Appeals Court Dismisses Challenge of FAA's Drone Order

 - July 21, 2014, 9:51 AM

A federal appeals court has dismissed the case a Texas non-profit search and rescue organization brought against the FAA after the agency ordered it to stop using a model aircraft fitted with a camera to assist in searches. Both parties claimed an advantage from the decision.

On July 18, the U.S. Court of Appeals for the District of Columbia Circuit granted the FAA’s motion to dismiss a petition for review Texas EquuSearch Mounted Search & Recovery filed on April 21. The search organization contended the FAA had no regulatory basis to prohibit it from using a model aircraft—in this case, a Spectra SkyCamo flying wing—operated by a volunteer on its behalf.

The appeals court found that the FAA’s order, which an inspector communicated by email, “did not represent the consummation of the agency’s decisionmaking process, nor did it give rise to any legal consequences…[R]ather, given the absence of any identified legal consequences flowing from the challenged email, this case falls within the usual rule that this court lacks authority to review a claim where ‘an agency merely expresses its view of what the law requires of a party.’”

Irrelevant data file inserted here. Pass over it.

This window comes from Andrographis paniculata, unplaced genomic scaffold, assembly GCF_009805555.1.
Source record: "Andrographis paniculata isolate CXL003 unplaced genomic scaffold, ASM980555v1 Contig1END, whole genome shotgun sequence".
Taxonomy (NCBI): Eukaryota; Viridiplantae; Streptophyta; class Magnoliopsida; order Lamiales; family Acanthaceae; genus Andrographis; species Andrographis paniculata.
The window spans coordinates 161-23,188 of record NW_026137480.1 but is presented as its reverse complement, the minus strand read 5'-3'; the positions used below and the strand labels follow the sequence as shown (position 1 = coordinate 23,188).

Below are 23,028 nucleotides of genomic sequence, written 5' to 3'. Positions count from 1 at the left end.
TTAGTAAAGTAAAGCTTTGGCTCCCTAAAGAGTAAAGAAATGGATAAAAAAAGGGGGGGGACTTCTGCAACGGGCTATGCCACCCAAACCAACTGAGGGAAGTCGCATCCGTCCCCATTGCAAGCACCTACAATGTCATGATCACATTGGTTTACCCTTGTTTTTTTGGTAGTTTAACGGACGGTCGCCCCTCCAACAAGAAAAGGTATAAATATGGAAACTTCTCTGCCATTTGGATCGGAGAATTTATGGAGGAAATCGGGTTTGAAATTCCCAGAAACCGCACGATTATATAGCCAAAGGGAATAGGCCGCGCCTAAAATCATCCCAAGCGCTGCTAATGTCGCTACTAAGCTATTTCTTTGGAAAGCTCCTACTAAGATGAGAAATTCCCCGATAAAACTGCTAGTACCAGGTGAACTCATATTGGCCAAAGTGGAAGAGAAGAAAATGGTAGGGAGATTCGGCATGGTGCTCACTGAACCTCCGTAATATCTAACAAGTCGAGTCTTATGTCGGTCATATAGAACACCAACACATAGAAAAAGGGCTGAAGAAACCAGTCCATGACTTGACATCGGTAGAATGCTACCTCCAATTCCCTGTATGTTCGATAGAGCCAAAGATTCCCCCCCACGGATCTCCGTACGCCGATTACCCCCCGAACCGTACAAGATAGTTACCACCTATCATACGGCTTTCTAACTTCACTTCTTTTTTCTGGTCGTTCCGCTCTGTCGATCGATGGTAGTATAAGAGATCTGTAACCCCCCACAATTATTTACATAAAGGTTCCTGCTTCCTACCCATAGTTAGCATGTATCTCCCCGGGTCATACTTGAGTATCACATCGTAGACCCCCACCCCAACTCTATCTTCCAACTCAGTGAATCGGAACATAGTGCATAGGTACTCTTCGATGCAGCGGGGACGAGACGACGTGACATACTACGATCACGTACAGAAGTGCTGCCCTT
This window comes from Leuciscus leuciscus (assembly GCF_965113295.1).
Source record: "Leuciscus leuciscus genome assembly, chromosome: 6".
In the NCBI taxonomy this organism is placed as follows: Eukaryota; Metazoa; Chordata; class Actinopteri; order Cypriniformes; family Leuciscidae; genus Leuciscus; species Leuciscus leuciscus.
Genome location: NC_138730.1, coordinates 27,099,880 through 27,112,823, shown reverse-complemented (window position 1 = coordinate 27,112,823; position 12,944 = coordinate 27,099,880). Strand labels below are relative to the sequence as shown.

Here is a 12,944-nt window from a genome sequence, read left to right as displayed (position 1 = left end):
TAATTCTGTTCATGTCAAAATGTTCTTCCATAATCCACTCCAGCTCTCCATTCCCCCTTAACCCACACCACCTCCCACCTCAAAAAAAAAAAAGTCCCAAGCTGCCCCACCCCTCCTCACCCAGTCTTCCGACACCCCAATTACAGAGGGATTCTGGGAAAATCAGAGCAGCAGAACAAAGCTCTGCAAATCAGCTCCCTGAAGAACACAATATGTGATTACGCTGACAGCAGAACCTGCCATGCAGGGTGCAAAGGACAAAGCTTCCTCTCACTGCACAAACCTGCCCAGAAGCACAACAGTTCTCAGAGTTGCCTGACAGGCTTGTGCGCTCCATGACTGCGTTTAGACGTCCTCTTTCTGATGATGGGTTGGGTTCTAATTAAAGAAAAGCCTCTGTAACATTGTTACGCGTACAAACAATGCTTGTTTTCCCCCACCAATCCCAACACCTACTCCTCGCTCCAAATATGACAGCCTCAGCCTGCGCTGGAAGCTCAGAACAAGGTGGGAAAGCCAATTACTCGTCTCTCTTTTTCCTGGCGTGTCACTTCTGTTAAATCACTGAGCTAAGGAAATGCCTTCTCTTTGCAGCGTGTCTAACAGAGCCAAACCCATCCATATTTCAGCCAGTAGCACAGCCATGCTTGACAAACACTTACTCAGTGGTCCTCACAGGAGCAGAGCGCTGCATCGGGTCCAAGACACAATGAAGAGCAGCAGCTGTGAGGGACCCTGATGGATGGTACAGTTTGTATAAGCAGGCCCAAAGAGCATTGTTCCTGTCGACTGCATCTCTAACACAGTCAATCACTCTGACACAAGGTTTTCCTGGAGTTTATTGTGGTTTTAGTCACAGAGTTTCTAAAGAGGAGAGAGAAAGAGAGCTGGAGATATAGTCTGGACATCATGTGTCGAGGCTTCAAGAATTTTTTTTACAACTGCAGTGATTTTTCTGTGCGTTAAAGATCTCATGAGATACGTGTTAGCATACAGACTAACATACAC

In a press release, the FAA said the court’s ruling in its favor “has no bearing” on its authority to regulate unmanned aircraft systems. The agency explained that it approves flights of unmanned aircraft for search and rescue and disaster relief operations by issuing certificates of authorization (COAs) to government agencies. “We are not aware that any government entity with an existing COA has applied for an emergency naming Texas EquuSearch as its contractor,” the FAA said.

Attorney Brendan Schulman, who represents Texas EquuSearch, said the court’s dismissal of the organization’s petition for review “means there will be no decision on the underlying legal questions.” Nevertheless, the ruling “achieves the desired result of clarifying that Texas EquuSearch is not legally required to halt its humanitarian drone operations…Therefore, the organization and its volunteers plan to resume their use of this life-saving technology immediately.”